6. In a typical photoelectric effect, the photon is NOT absorbed by an atom or an electron, resulting in the emission of that electron. Remember that a photoelectric experiment is done on SOLIDS, or more specficially, on metals as cathodes. In a metal, the conduction electrons are the ones being emitted in this effect. Conduction electrons DO NOT belong to a particular atom of the metal. The overlapping of the valence shells in a metal causes the formation of "bands" in which the valence electrons loses it's confinment to individual atoms and are now part of the whole bulk solid. So it is incorrect to think that the individual atom's atomic structure are still valid within such energy scale, especially in the usual photoelectric effect experiments.

Zz.

[1] C. Liu et al., Nature v.409, p.490 (2001).
 
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  • #10
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Thanks a lot. So, what Zapper trying to say is the photon is defined as stopped if it turn into energy. When an electron transfrom from a higher energy state to a lower one, isn't the electron emit photons? Where do the photons come from?
 
  • #11
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Why is the speed of light a universal constant ?

Why is the speed of light a universal constant ?

This is actually the same question as asking "Why photon never stop? " .
Particles mainly do not have a properties like "their speed". Their speed may change. Photons have a given speed: c.
Other massless particles also have the same speed c. This is a necessity for massless particles if SR is to be consistent.

Seems to me it is a very good question !
 
  • #12
ZapperZ
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scilover89 said:
Thanks a lot. So, what Zapper trying to say is the photon is defined as stopped if it turn into energy. When an electron transfrom from a higher energy state to a lower one, isn't the electron emit photons? Where do the photons come from?
That's not what I said! Pay attention to the #5! You don't just "absorb" a photon's energy and call that stopping light.

Secondly, electrons do NOT emit photons! It is the whole atom (nucleus + electrons) or the whole solid that emit photons upon a transition! Free electrons cannot emit and absorb photons! There are violations of conservation rules if that happens!

Thirdly, if photon number is not conserved, then not only can photon just "disappear" upon absorption, it can certainly also "appear" upon creation via an appropriate transition. Why do you think that there are selection rules for an atomic transition, for example? Not only do you need an energy transition to create a photon, but that transition must also be between approriate orbital to conserve angular momentum quantum number.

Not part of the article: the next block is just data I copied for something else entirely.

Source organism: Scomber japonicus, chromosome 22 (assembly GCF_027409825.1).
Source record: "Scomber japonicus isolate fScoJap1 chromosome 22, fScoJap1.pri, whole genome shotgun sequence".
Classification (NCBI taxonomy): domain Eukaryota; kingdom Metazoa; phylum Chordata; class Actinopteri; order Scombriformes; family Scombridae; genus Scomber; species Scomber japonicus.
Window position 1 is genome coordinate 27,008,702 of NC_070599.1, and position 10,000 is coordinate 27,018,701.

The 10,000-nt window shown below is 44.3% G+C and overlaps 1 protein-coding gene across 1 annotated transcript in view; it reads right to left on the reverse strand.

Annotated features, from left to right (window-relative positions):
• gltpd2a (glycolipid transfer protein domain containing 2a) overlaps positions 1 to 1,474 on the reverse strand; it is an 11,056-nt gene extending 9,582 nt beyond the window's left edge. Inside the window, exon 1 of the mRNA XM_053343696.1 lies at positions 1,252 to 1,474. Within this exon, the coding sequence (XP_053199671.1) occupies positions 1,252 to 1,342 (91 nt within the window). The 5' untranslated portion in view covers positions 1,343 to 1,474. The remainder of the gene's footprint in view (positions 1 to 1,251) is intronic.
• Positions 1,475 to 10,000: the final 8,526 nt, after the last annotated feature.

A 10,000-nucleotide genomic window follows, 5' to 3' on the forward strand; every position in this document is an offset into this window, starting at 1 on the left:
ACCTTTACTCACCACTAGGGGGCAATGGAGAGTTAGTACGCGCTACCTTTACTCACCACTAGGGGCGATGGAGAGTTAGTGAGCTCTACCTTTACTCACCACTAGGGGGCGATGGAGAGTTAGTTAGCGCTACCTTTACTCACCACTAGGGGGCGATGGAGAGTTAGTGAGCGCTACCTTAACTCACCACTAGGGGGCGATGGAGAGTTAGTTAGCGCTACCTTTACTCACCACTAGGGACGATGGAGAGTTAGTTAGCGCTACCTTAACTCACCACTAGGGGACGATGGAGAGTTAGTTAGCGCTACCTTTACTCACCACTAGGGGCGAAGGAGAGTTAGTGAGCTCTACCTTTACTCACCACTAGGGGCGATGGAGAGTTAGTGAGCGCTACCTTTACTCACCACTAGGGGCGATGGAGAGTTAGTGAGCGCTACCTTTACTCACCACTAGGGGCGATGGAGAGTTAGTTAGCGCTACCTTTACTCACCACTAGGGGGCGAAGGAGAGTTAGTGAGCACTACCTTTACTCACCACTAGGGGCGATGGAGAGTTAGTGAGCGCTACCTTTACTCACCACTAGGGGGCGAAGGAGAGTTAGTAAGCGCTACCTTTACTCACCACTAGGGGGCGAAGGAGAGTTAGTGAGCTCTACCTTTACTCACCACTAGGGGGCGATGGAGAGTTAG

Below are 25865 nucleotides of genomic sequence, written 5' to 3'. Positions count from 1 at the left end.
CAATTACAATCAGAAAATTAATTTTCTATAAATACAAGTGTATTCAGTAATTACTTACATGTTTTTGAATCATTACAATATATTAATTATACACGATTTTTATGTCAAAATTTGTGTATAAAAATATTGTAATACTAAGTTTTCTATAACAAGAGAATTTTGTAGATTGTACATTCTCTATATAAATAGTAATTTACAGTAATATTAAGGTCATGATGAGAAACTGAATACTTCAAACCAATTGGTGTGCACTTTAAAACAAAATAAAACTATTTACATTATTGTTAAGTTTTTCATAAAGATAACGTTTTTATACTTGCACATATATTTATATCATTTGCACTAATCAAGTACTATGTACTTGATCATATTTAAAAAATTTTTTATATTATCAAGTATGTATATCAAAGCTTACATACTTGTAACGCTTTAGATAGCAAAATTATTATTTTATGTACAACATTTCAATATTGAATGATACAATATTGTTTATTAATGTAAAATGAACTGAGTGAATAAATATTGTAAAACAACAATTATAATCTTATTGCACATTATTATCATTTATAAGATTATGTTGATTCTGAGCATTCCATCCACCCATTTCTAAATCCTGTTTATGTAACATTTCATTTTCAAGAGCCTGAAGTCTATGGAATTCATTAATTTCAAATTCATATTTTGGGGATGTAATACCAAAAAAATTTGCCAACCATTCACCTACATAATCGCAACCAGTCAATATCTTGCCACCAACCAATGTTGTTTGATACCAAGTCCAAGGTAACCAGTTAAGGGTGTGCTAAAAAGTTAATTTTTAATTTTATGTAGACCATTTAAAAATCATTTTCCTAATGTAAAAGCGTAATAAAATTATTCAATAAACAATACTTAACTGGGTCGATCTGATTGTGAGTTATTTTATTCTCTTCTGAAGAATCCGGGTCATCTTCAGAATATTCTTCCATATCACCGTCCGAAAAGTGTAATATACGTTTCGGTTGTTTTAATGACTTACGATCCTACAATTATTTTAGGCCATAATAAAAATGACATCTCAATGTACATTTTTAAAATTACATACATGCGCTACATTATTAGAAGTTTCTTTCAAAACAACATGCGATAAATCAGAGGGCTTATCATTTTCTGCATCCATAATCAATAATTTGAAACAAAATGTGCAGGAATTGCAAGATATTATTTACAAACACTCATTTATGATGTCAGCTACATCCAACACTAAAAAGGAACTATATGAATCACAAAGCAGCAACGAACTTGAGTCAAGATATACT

Zz.
 
  • #13
what_are_electrons
ZapperZ said:
Secondly, electrons do NOT emit photons! It is the whole atom (nucleus + electrons) or the whole solid that emit photons upon a transition! Free electrons cannot emit and absorb photons! There are violations of conservation rules if that happens!

Zz.
What is the source of the photons in a synchroton?
 
  • #14
ZapperZ
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what_are_electrons said:
What is the source of the photons in a synchroton?
1. The bending of the path of the electrons

2. The wiggler

3. The undulator

In all three cases, they require the electrons interacting with some field to cause an acceleration. In QFT language, they couple to the virtual photon fields. In none of these do they emit photons by themselves spontaneously. Free electrons, by themselves, cannot "absorb" nor "emit" photons.

Zz.
 
  • #15
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iunno, does electrons have a fixed amount of rest mass energy? or something like that.
the way i see it is that if it does then electrons emitting photons means that it is losing energy... which i does not make sense to me if it has a fixed amount of energy. no idea, tired and probably not sure what i am writing makes any sense.
 
  • #16
Gonzolo
ZapperZ said:
Free electrons, by themselves, cannot "absorb" nor "emit" photons.
Basically, as soon as photons reach the free electron, they act as a field, so the electron isn't free anymore.

And of course, a free electron won't emit because it has momentum : uniform rectilinear motion. An electron in a synchrotron is not "free".
 
  • #17
ZapperZ
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Gonzolo said:
Basically, as soon as photons reach the free electron, they act as a field, so the electron isn't free anymore.
Still, if you draw a feynman diagram, can you still terminate the photon line right at that "free" electron without the assistance of a nearby "massive" particle?